How would you spend a summer weekend in San Francisco?
Travel search engine, KAYAK, asked me to share my best summer travel tips to help sync up with the launch of their Summer Travel Hacker Guide. Among other insights, they scoured their travel booking data to come up with the top 10 U.S. cities for a long weekend summer getaway, which I thought was an interesting list–some destinations I would expect for quick summer getaways (Key West, Myrtle Beach) and others that surprised me (isn’t Austin really hot in the summer?)
Obviously, my favorite city on KAYAK’s list is my home, San Francisco. Their San Francisco city guide has some useful pricing data to help you plan your trip. Their Trips tool lets you manage your itinerary all in one place by forwarding all receipts to an email address ([email protected]). You can also save results from a search, to track prices before you buy.
I paired some of this data with some of my favorite things to see, do, and eat for this San Francisco weekend travel guide.
Looking to plan a summer trip to San Francisco? Check out these tips:
When to Go to San Francisco:
Here are some of the findings KAYAK offers about San Francisco in their Summer Travel Hacker Guide:
- The lowest overall median airfares and hotel prices are in May and September
- The average temperature in is highest in July, August, and September
- The average precipitation is basically zero all summer.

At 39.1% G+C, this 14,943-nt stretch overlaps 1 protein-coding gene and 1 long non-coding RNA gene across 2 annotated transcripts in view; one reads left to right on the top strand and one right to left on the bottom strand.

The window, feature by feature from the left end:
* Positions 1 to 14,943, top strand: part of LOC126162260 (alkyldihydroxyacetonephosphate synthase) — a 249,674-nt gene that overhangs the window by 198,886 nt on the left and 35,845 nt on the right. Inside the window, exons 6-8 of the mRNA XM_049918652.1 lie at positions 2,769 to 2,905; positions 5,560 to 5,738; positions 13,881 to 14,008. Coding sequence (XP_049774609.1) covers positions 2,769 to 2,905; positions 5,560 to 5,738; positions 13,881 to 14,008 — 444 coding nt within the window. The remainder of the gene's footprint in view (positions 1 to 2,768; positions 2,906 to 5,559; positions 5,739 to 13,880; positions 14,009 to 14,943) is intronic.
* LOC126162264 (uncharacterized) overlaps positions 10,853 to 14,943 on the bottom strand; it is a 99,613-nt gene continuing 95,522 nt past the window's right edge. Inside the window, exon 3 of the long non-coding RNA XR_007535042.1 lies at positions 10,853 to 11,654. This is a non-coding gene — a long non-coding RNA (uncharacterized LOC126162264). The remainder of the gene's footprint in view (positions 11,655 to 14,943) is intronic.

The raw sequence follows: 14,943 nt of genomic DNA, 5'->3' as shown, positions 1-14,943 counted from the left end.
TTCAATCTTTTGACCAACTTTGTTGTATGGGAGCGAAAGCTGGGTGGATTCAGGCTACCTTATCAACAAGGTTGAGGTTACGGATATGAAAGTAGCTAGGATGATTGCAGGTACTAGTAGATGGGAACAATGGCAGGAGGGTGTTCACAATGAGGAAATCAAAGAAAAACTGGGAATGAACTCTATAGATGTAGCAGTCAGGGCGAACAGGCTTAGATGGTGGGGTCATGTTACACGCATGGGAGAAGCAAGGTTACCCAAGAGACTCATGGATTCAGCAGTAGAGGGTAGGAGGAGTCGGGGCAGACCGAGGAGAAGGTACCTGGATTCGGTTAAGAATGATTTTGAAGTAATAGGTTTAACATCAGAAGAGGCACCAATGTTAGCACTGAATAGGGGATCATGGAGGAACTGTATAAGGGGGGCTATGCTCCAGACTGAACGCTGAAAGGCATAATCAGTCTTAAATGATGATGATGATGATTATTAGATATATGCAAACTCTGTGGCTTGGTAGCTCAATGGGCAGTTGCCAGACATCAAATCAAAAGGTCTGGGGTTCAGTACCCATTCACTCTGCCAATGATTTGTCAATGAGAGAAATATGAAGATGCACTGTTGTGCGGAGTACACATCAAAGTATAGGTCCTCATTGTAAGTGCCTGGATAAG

- The lowest median airfare prices are 30 days before departure date.
I’d say this data matches my personal experience. If you are looking to book a summer trip to San Francisco, try to visit in September — it’s sunny and warm and less likely to be foggy and cold as the early summer months. Also, the flight and hotel prices are much lower in September than the earlier months.
Things to See & Do:
Here are some of my favorite things to see and do in San Francisco.
- San Francisco Ferry Building: San Francisco’s historic ferry terminal turned gourmet food marketplace is one of my favorite places in the city. It’s a great place to try all the flavors of San Francisco in one place. Visit them during the Saturday morning Ferry Building Farmer’s Market to meet local farmers and food producers from across Northern California.
- Fisherman’s Wharf & Ghiradelli Square: This area is cheesy and touristy but there are several reasons to visit. I love the sea lion colony (at Pier 39) and nonprofit Sea Lion Center, Boudin Bakery for the city’s famous sourdough bread, and Musee Mechanique to play quirky antique arcade games. For wine tasting with a view of the Bay, check out the Bluxome Street Winery in Ghiradelli Square, or the home of boozy Irish coffee, at Buena Vista Cafe.